Friday, December 12, 2008

Top Broker Accused of $50 Billion Fraud

Note: This link is only good for 7 days.

Somehow, despite numerous warning signs and many complaints this famed stockbroker got away with a Ponzi scheme of mammoth proportions. The recent turmoil in the markets and massive redemptions finally broke this scheme and now the operator is about to face the music after being turned in by his sons (who are surely attempting to get out of criminal prosecution themselves).

How do you protect yourself from these types of scams?

First, don't ever write a check or send money directly to the company servicing you. For example, the only check I would ask a client to write to me and my company (Meridian Wealth Management) would be for fees relating to my service. I would never ask you to send your money directly to Meridian Wealth Management. If you are working with a broker or an advisor and have sent your money directly to them as opposed to sending it to your own account at a major brokerage custodian like Schwab, Fidelity, TD Ameritrade or others, you should start investigating right away. Your money could be at risk.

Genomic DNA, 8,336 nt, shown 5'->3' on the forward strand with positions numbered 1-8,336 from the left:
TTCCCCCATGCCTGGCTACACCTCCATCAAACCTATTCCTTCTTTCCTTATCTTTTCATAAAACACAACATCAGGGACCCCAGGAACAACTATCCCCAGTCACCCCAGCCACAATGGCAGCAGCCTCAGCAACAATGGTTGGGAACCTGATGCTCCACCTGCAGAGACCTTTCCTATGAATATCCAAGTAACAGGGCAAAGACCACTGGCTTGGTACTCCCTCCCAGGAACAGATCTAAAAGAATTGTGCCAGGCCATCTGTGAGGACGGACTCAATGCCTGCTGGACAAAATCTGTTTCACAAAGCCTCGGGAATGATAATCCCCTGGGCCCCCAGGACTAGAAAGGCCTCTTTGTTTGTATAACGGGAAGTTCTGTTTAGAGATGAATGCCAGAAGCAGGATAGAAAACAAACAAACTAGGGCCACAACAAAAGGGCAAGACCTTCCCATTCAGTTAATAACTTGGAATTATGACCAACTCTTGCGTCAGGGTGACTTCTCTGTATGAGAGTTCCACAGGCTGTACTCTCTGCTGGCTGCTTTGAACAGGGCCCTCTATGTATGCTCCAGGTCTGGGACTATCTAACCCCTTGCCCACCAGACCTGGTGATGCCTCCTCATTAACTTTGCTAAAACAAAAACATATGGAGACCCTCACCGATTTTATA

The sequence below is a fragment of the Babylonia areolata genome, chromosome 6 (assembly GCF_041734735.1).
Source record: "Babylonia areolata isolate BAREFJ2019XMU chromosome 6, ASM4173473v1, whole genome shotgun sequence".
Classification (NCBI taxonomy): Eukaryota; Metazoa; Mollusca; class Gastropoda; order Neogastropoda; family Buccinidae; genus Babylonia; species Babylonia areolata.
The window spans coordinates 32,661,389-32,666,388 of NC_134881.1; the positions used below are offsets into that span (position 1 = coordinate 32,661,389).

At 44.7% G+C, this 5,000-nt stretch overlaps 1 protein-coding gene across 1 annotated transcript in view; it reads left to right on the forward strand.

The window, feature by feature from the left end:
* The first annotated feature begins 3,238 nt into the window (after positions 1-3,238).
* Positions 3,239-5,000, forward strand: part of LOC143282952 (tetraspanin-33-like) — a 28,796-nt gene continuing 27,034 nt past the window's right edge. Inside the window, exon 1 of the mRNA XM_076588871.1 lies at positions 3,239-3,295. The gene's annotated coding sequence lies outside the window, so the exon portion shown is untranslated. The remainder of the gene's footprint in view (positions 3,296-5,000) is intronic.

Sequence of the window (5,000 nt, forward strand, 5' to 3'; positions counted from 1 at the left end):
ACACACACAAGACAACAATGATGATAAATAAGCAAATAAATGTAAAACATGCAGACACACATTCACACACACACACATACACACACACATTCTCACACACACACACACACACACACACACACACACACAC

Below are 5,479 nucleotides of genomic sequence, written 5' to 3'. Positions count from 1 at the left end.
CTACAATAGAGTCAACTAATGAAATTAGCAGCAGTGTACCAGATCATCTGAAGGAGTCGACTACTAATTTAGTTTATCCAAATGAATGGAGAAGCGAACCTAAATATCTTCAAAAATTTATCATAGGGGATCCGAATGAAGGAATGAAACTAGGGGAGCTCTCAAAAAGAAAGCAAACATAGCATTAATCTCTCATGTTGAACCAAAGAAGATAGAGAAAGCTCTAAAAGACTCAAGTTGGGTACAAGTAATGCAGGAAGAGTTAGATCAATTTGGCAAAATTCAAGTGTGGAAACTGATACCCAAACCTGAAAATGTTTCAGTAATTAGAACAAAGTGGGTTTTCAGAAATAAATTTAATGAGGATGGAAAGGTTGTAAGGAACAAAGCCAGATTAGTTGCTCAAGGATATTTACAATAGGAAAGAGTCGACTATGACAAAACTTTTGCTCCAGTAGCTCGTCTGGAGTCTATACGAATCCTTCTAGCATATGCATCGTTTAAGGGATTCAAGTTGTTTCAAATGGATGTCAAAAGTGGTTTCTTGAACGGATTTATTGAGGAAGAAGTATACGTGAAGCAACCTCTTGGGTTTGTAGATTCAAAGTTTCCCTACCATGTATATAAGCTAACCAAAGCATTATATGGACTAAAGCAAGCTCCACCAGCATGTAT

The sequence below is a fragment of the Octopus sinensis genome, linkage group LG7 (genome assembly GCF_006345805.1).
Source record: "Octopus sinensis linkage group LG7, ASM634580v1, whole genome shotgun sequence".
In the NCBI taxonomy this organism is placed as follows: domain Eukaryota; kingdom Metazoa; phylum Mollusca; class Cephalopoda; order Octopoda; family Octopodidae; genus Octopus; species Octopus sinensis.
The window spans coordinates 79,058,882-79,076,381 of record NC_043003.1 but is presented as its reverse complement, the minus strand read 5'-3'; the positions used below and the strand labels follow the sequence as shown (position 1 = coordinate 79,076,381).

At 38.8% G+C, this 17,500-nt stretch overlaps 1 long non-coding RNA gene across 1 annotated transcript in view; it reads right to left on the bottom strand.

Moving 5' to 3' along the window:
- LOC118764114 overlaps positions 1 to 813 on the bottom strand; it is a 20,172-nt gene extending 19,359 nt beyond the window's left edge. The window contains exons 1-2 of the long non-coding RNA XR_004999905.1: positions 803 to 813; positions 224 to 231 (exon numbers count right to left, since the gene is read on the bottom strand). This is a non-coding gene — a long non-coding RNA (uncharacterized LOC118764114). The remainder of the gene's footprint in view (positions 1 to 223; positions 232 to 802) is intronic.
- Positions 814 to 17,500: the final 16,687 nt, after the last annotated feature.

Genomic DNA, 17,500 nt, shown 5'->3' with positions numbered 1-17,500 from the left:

You should receive monthly or at least quarterly statements FROM a reputable broker/dealer like the one's mentioned above - not from the company itself. While my company provides quarterly consolidated statements they are in addition to, not a replacement of the statements from the custodian (Fidelity, Ameritrade and TIAA).

Lastly, check to make sure your advisor is registered as either an Investment Advisor or a Registered Representative. You can start at

Ronald Reagan used to say "Trust, but Verify". This is good advice and I encourage you to do it, even if you're a client of mine.

You should be able to log in to your accounts online at the institution to see your accounts. If you can do all the above you should be safe from a ponzi scheme, though of course not from regular losses in the stock market.

Scott Dauenhauer CFP, MSFP, AIF